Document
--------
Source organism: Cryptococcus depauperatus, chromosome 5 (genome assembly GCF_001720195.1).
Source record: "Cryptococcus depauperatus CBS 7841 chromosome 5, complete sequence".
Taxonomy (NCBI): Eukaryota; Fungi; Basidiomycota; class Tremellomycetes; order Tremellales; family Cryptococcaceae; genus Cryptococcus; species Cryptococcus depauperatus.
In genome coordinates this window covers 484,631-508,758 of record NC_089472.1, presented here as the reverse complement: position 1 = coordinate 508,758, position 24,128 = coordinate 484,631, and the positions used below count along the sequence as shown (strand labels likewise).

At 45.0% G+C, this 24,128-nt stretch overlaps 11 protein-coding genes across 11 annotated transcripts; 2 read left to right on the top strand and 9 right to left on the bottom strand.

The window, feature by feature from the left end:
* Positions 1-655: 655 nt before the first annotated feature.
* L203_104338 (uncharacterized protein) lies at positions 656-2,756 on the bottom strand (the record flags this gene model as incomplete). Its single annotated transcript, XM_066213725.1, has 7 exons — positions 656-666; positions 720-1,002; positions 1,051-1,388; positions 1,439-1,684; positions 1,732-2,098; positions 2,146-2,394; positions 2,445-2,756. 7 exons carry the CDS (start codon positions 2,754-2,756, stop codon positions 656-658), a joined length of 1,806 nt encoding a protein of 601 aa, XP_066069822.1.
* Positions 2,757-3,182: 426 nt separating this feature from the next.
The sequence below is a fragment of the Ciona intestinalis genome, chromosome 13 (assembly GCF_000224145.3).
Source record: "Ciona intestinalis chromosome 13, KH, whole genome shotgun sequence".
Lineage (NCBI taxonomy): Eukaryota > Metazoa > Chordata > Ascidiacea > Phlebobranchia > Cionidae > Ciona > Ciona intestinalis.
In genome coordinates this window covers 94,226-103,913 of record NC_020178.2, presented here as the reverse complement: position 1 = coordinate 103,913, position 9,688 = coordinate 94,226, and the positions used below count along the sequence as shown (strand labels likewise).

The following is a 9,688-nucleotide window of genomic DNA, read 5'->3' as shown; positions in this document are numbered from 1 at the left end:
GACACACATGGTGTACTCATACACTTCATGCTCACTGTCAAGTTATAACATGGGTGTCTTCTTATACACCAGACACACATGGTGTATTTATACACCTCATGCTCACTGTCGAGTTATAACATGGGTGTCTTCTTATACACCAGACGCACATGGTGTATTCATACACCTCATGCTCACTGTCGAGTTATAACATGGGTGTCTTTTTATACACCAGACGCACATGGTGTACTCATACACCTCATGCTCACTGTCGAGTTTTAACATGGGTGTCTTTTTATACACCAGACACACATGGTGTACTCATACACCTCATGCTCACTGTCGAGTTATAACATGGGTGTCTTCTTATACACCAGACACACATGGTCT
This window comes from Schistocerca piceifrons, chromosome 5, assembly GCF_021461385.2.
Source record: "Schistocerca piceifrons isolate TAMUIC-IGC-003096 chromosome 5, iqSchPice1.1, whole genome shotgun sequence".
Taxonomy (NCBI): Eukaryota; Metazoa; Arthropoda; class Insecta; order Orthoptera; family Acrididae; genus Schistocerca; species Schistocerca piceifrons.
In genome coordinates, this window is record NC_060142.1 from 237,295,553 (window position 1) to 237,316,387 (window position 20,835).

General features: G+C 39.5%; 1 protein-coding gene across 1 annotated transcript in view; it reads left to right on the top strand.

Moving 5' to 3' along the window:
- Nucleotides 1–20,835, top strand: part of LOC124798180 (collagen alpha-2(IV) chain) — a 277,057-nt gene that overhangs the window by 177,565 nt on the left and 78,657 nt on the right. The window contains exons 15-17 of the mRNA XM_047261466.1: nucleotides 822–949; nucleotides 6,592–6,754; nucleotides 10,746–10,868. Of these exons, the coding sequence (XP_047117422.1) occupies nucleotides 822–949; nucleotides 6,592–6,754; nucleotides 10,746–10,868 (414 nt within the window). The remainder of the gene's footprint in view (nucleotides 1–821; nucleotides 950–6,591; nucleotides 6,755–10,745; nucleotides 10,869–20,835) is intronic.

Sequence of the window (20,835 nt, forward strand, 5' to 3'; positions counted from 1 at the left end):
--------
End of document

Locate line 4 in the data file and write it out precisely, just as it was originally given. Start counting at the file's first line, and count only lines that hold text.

In genome coordinates this window covers 484,631-508,758 of record NC_089472.1, presented here as the reverse complement: position 1 = coordinate 508,758, position 24,128 = coordinate 484,631, and the positions used below count along the sequence as shown (strand labels likewise).